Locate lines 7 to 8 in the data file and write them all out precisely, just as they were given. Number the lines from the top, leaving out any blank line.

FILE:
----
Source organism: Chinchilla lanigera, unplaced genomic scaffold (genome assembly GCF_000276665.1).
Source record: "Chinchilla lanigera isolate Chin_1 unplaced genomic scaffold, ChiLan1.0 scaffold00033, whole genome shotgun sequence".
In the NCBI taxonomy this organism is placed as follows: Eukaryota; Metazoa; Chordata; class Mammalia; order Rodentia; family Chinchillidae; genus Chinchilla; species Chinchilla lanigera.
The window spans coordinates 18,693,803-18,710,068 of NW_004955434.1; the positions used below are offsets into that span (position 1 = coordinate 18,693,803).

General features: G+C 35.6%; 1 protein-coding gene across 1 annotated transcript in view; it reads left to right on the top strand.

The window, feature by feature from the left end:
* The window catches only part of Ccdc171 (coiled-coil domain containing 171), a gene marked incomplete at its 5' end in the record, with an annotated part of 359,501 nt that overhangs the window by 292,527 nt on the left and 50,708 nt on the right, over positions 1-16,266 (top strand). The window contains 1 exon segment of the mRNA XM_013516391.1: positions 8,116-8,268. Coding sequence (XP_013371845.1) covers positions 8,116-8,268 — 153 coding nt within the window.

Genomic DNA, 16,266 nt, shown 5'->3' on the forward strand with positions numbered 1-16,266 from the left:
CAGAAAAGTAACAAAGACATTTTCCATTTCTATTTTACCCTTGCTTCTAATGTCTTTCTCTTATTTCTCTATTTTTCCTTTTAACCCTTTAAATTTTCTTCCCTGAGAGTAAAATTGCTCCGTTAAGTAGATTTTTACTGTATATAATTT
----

* The window catches only part of Ccdc171 (coiled-coil domain containing 171), a gene marked incomplete at its 5' end in the record, with an annotated part of 359,501 nt that overhangs the window by 292,527 nt on the left and 50,708 nt on the right, over positions 1-16,266 (top strand). The window contains 1 exon segment of the mRNA XM_013516391.1: positions 8,116-8,268. Coding sequence (XP_013371845.1) covers positions 8,116-8,268 — 153 coding nt within the window.

Genomic DNA, 16,266 nt, shown 5'->3' on the forward strand with positions numbered 1-16,266 from the left: